The SimCenter: National Center for Computational Engineering provided the academic research for a new source of alternative energy unveiled by Bloom Energy Corporation in Sunnyvale, California.
Bloom Energy Corporation CEO KR Sridhar says the Bloom Energy Server is a patented oxide solid fuel cell technology, which will provide cleaner alternative energy. Extensive testing of the “Bloom box” was conducted at the National SimCenter.
Dr. Harry McDonald, Chair of Excellence in Computational Engineering, served as program manager over the testing. He attended the unveiling of the Bloom box held at eBay Inc., one of Bloom Energy Corporation’s clients.
“It was electric! CEOs from some of the largest corporations in the country talked about how happy they were with the unit,” McDonald said.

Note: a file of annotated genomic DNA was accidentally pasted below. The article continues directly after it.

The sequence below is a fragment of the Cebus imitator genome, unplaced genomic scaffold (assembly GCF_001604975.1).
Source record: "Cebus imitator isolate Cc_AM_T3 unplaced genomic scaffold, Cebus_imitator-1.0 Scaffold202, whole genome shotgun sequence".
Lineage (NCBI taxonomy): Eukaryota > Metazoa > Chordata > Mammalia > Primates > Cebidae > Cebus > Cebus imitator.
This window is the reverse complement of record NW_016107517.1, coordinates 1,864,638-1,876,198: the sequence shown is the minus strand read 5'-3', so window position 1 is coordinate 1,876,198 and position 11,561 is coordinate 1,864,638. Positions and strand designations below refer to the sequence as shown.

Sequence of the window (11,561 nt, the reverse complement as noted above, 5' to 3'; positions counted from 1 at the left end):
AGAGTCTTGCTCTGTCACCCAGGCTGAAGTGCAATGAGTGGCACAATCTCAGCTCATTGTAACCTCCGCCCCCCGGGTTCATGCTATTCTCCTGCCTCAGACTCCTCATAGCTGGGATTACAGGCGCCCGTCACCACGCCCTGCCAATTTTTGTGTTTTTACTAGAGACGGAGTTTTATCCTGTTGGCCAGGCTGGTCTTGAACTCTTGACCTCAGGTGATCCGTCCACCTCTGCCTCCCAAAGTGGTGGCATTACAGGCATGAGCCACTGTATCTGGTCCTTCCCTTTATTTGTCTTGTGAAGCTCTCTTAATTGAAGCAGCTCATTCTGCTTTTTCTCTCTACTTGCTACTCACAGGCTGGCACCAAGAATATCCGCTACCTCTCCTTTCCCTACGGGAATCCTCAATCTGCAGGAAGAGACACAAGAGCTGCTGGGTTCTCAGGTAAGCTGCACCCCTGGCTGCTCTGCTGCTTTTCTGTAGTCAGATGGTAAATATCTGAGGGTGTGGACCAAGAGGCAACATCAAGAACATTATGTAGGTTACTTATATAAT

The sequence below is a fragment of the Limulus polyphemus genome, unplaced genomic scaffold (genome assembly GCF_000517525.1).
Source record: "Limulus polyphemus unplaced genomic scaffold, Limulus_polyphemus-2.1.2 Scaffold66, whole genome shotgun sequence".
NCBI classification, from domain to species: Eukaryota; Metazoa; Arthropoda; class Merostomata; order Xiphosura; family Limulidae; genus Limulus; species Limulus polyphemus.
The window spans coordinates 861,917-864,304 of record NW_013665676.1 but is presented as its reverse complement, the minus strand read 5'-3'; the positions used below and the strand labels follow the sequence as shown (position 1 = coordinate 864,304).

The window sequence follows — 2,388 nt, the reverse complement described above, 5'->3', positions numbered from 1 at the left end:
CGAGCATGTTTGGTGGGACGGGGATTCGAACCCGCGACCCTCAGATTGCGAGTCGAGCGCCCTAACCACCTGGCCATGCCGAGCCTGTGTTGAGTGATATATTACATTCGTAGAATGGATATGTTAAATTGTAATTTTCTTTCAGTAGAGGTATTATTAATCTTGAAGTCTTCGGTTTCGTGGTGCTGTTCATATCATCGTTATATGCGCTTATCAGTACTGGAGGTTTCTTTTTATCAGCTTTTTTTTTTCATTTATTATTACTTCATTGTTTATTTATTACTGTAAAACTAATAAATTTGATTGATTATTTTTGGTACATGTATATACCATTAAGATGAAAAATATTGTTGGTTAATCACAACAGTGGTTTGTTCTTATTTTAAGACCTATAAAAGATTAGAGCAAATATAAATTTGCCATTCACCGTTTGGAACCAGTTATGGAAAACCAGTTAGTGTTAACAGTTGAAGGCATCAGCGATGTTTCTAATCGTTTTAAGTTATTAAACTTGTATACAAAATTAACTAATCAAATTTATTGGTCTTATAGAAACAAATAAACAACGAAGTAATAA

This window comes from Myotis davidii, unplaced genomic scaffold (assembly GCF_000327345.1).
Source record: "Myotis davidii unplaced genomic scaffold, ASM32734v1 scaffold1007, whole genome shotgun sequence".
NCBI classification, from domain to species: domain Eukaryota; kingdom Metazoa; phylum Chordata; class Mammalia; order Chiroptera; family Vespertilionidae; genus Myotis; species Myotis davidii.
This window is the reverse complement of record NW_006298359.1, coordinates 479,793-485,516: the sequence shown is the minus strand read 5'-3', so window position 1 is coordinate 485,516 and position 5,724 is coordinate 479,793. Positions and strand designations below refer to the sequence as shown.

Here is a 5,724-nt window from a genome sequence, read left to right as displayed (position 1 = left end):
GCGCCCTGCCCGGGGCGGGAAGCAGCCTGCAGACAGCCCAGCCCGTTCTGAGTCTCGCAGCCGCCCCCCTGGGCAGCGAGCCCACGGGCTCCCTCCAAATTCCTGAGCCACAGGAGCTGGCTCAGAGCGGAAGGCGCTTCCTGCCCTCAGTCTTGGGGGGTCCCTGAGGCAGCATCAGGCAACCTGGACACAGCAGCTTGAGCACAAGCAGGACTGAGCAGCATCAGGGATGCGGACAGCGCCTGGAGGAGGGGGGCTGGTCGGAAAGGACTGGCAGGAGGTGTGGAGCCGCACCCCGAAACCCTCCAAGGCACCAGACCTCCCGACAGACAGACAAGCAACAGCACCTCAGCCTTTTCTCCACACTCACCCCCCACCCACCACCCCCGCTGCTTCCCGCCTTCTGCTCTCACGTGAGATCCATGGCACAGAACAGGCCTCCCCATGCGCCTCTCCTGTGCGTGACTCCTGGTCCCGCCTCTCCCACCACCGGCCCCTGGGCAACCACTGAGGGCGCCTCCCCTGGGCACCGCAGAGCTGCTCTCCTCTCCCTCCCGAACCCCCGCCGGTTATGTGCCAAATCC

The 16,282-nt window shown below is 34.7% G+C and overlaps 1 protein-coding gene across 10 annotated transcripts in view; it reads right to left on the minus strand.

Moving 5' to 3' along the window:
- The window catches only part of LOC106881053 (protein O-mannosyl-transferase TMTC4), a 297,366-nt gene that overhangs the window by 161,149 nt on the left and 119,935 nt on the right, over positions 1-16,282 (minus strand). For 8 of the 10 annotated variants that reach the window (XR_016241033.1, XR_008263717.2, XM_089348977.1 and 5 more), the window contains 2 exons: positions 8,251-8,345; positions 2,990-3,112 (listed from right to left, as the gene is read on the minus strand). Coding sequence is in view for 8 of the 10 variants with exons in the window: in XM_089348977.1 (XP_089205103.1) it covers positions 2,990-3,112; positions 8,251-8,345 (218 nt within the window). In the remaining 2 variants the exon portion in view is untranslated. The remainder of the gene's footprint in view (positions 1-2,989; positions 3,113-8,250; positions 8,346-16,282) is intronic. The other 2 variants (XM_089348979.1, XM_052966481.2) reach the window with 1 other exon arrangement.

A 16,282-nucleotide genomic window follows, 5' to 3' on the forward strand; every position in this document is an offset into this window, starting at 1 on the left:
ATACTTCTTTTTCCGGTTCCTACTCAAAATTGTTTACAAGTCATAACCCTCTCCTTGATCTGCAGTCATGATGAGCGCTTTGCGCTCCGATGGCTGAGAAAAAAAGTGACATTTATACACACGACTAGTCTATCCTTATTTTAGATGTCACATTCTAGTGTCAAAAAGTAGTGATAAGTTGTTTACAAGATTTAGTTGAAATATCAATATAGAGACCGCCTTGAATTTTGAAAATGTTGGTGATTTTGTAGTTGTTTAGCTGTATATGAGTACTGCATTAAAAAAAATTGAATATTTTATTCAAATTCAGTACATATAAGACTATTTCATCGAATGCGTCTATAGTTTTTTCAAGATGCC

McDonald said he received several phone calls from companies who were interested in purchasing the Bloom box.
“They wanted to know if it really worked. I said the Bloom box did everything it stated it would do,” said McDonald.
Several companies including FedEx, Google, and Wal Mart are already using the Bloom box. The Electric Power Board based in Chattanooga will soon join them when a 100 kilowatt Bloom box is installed on top of its downtown headquarters by April.
McDonald, the former director of Ames Research Center in Moffett Field, California, said this is the National SimCenter’s largest project. Since January 2006, the National SimCenter has housed and tested a 5-kilowatt fuel cell. The unit could supply the energy needs of a 5,000 square foot home, including heating, cooling, and providing hydrogen to fuel an automobile. No connection to an energy grid is required. This spring the National SimCenter will receive a 100 kilowatt Bloom box for testing.
Sridhar recently told news magazine 60 Minutes that each Bloom Energy Server provides 100 kilowatts of power and fits in an area the size of a parking space.
To learn more about the UTC SimCenter visit http://www.utc.edu/Research/SimCenter/